Protocals of Corruption. Part 2

Short Story
Protocols of Corruption Part 2
By Lawrence Kadzitche

True to his conviction, John Bauti was awarded the contract. It was a massive multi-billion contract which involved construction of a major road through a rural area. Bauti’s tender had the correct bills of quantities, all kosher on paper.

But Bauti had no intention of honouring the contract. In fact, he never honoured agreements. And this is how he had quickly built-up his big empire. He would make a bid and make a killing by doing substandard work which ensured that his profits were bigger than the cost of the works themselves.

Bauti’s house, a mansion that was a show piece of luxury, was located on a sprawling plot in the city’s plush suburb. The compound’s gate was almost a hundred meters from the main house. Anyone driving through the golden gate could not miss the opulence the place exuded.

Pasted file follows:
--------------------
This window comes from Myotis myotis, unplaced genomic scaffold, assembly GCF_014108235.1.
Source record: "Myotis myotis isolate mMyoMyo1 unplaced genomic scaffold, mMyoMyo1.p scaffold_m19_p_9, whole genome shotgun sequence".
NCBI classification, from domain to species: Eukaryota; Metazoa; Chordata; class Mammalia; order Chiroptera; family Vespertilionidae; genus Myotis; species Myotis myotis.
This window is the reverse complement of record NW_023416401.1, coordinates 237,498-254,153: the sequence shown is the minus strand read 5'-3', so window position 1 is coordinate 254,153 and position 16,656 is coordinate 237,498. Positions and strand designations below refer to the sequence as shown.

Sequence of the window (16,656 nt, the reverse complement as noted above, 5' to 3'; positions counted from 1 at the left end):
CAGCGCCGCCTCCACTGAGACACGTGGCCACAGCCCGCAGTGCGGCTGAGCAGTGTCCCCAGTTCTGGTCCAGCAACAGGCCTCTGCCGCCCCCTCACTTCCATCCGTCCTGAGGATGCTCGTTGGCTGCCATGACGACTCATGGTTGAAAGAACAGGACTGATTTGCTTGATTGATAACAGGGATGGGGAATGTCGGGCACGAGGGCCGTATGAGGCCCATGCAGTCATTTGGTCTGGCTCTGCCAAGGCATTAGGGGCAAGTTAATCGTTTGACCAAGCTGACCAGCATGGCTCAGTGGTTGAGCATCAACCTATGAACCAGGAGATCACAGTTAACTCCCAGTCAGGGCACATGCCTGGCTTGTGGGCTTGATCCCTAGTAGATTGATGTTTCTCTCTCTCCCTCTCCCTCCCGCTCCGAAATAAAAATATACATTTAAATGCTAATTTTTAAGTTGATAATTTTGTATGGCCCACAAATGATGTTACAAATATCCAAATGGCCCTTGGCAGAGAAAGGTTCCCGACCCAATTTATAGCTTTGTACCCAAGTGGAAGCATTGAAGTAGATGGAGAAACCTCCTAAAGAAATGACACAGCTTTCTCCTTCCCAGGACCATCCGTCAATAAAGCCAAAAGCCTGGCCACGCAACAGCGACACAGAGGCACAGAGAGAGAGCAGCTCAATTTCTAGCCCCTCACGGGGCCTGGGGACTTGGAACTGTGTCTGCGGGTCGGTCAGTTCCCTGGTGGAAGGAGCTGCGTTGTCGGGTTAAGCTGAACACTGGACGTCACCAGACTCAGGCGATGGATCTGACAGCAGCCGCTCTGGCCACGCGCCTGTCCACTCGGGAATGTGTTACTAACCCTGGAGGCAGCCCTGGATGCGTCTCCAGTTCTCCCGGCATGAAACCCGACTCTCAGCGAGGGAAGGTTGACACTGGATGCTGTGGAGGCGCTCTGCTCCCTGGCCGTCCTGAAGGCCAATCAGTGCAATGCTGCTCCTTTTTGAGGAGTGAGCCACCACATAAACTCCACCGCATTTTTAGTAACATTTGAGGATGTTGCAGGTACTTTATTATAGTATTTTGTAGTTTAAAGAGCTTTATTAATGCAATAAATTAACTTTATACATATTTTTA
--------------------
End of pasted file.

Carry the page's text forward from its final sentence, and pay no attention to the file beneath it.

Gilishi was the senior supervising engineer for the road project. A short thin man, the only memorable thing about him was his head that was disproportionately large compared to his body. Looking at the house as he drove along the driveway, Gilishi thought the building could qualify as the seventh wonder of the world or even fight for the same rating as the hanging gardens of Babylon. It was painted white and was aptly given the Spanish name Casa Blanca; white house in English.

A uniformed guard rushed to his car as he came to a stop and opened the door for him. Gilishi spilled out and smoothened the creases of his second-hand suit which was a wasted effort as no amount of ironing could straighten the cheap material. He pinched his nose, savouring the scents of flowers that filled the air. Birds and butterflies played among the flowers in the lush gardens surrounding the house. The guard motioned him towards the main door where a servant in a white safari suit waited.